Empaako is a naming system practiced by the Batooro, Banyoro, Banyamwenge, Banyakyaka ,Batuku, Batagwenda and Banyabindi from western part of Uganda whereby children are given one of eleven pet-names shared across the communities in addition to their given and family names.
Addressing a person by her or his Empaako name is a positive affirmation of social ties. It can be used as a greeting or a declaration of affection, respect, honour or love. Use of Empaako can defuse tension or anger and sends a strong message about social identity and unity, peace and reconciliation.
Several districts in greater Ruwenzori ie Kyegwegwa, Kyenjojo, Kabarole, Ntoroko, Kamwenge, Kasese among others proudly use these pet-names.
When Empaako is conducted.
This ceremony is done when there is a newly born baby in a family. It is normally conducted after 3days for a baby girl and 4 days baby boy after birth.
It is also conducted when someone crosses from another tribe to Tooro culture and this is done as hospitality or when a mutooro son or daughter marries
from another tribe
Who performs the ceremony?
According to tradition pet names are decided upon by the parents of the child. Originally when a baby was born in Tooro, it was given a Kitooro name.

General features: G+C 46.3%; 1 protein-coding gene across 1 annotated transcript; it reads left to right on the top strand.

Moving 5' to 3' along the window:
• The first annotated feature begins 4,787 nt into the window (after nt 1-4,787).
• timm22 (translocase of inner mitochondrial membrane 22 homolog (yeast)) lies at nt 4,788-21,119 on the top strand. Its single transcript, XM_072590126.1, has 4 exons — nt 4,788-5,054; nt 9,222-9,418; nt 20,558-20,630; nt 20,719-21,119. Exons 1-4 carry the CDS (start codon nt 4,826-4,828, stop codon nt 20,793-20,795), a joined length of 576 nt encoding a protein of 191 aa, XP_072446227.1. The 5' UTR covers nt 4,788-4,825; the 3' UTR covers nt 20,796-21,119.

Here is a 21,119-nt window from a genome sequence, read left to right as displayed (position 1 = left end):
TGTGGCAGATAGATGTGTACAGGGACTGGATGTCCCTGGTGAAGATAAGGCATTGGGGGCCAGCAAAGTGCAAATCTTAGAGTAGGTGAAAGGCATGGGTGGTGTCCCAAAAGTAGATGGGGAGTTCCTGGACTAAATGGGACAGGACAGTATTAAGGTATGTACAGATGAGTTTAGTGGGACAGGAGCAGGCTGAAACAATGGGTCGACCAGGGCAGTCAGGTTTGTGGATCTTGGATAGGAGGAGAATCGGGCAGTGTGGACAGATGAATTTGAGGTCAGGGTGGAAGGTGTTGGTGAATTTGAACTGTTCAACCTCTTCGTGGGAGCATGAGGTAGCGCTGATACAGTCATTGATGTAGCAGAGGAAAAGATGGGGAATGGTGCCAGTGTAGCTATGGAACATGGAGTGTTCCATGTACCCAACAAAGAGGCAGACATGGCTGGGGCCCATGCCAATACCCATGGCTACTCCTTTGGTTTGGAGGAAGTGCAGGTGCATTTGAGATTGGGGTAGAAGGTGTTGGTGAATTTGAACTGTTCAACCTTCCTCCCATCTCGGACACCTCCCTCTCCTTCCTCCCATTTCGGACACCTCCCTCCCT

And this naming of Empaako in Rutooro language is called “kuhaka omuntu” Empaako is given at a naming ceremony performed in the home and presided over by the clan head.
Here the paternal aunts receive the baby and examine its features. Any resemblance to existing relatives forms the basis of the choice of name. The clan head then declares the name to the child.
After naming the child, family members with invited guests share a meal of millet and smoked beef (omukaro)and then tradition songs follow.
After food is being shared family members and friends present their gifts to the baby and a tree is planted in its honor.
The transmission of Empaako through naming rituals has dropped due to inter-marriages and it’s diminishing because of lack of the elders to
teach their children their mother language and cultural norms.
Some of the elders say that there are no longer extended families and family/clan meetings where they used to seat and tell their children
such information regarding the ceremony due to technology, rural urban migration, time, poverty and work.
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